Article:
The Time I Forgot About Halloween …

The funniest thing happened to me when I got to my Reading Part 1 course tonight. I was a few minutes early, and sat down at one of the tables with some other teachers talking around me. The instructor came up to join us, and people were chatting about their busy day on the day before Halloween. Oh my goodness! I took out my iPad and quickly texted my teaching partner, Paula. I can’t believe what we forgot as we planned ahead for tomorrow: we totally forgot about Halloween.

There’s a little “interesting” in this forgetful moment.

  • Very few students today discussed Halloween. We didn’t prohibit the topic of conversation. We just didn’t start it. A couple of children spoke quietly to their friends about costumes and a few children brought some special Halloween treats in their lunches today. That was it though. Nobody painted pumpkins, drew bats, made scary costumes, or wrote Halloween stories. It kind of makes me wonder, how much of an interest do they really have around this holiday?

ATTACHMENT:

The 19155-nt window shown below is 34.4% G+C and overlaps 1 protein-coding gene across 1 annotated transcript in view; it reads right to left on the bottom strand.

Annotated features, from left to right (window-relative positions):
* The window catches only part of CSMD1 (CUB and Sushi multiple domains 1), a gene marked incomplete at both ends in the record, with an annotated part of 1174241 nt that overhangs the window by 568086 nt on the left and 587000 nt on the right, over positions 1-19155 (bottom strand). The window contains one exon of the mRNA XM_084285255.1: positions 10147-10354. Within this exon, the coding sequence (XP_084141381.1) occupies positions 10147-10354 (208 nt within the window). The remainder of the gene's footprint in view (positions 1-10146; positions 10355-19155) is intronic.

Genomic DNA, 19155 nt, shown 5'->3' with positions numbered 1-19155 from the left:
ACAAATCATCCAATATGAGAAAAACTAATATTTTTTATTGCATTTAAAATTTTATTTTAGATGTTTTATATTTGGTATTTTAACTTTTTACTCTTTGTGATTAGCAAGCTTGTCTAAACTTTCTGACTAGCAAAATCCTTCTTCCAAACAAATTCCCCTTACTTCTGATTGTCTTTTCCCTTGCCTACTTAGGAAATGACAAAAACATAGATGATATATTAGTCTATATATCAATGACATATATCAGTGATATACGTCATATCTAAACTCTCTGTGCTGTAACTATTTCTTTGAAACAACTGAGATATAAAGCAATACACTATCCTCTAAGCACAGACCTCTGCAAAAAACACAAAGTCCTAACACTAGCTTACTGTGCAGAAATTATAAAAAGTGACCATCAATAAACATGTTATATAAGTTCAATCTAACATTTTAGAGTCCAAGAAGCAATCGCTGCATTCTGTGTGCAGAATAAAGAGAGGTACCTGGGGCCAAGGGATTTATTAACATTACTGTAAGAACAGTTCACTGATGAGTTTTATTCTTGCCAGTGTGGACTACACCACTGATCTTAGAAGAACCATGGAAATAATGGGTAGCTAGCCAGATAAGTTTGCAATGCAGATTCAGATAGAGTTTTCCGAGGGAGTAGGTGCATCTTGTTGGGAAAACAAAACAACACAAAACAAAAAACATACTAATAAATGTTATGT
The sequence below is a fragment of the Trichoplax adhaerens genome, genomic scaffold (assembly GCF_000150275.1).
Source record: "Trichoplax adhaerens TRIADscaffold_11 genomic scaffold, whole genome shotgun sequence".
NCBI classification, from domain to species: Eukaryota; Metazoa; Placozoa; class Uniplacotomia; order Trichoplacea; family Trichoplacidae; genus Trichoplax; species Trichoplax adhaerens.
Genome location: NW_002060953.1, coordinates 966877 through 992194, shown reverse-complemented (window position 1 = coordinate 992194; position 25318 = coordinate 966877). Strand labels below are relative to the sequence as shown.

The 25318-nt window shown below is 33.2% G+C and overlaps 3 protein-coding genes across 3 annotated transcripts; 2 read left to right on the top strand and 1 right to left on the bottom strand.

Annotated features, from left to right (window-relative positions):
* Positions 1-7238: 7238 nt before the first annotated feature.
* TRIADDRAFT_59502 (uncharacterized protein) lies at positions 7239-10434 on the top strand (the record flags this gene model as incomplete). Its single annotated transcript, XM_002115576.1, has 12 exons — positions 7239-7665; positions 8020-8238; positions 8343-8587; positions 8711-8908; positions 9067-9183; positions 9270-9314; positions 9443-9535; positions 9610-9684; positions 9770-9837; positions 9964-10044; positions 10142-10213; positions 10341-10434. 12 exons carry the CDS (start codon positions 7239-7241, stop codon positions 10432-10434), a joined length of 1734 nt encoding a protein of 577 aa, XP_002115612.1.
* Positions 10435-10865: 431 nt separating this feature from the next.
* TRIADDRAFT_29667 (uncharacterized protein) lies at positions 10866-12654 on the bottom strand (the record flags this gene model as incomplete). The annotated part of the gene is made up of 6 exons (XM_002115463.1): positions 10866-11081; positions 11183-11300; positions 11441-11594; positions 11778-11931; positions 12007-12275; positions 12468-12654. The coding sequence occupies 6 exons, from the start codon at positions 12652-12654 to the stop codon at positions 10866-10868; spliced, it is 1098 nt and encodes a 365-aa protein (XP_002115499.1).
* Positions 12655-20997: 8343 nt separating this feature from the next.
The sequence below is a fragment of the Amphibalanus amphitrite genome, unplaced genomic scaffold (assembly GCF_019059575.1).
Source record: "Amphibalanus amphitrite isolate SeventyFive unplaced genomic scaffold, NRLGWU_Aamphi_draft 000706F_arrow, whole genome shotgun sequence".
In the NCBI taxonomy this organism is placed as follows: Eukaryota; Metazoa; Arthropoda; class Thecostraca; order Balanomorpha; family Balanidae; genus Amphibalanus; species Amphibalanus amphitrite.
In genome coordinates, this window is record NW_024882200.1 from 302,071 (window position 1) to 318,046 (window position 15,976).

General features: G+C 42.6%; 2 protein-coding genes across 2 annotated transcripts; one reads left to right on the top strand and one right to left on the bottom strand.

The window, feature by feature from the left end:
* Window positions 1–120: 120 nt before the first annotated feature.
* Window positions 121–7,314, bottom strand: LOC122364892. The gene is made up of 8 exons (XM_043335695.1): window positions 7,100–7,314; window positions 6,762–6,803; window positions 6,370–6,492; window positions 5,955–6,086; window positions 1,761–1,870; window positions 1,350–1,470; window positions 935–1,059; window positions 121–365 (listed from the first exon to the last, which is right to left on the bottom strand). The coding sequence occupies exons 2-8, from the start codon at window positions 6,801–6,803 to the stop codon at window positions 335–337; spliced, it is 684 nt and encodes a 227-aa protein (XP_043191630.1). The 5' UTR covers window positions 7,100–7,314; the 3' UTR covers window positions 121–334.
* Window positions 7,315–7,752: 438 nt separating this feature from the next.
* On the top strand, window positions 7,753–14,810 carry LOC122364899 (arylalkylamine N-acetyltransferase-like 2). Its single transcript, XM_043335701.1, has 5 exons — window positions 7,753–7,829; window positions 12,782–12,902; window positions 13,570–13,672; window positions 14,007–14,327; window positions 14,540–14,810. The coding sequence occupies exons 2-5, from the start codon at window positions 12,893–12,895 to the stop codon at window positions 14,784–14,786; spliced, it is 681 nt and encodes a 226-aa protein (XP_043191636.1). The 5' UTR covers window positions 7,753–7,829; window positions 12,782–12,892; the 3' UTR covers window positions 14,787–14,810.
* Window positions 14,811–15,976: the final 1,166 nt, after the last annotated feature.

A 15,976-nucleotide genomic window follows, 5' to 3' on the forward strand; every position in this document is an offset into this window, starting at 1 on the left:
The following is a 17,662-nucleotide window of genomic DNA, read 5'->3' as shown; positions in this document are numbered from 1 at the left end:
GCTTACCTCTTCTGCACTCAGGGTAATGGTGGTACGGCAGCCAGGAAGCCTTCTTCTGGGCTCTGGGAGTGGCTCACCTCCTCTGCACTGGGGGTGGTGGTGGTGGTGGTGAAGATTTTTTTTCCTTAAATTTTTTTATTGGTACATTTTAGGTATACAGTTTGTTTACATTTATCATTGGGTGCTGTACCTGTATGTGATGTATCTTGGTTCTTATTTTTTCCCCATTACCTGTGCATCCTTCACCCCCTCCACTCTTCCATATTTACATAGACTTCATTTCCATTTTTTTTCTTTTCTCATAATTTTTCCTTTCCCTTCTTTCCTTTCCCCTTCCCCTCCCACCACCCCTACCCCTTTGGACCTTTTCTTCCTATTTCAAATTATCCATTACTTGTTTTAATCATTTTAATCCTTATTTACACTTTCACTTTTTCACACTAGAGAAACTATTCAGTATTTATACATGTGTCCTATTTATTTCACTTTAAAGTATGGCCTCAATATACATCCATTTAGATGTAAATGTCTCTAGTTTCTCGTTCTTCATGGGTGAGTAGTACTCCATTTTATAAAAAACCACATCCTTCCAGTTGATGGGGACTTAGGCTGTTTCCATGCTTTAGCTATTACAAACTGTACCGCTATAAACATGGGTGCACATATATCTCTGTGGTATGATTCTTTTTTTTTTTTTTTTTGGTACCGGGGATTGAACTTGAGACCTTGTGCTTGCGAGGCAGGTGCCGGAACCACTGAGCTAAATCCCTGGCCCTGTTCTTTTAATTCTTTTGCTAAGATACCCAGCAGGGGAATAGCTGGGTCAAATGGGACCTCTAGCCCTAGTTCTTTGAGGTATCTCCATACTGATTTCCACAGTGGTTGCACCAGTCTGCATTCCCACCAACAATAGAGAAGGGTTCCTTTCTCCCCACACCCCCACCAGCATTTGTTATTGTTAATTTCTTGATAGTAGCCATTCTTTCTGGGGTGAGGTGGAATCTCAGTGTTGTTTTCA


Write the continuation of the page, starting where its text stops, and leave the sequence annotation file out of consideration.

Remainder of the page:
• As others discussed the “craziness” of today, I had to admit that our class was actually quite calm. In fact, it was one of our best Mondays yet! It was a very routine day, and seemed to possess the right combination of sensory options, problem solving possibilities, and choice, to make the day pretty close to perfect!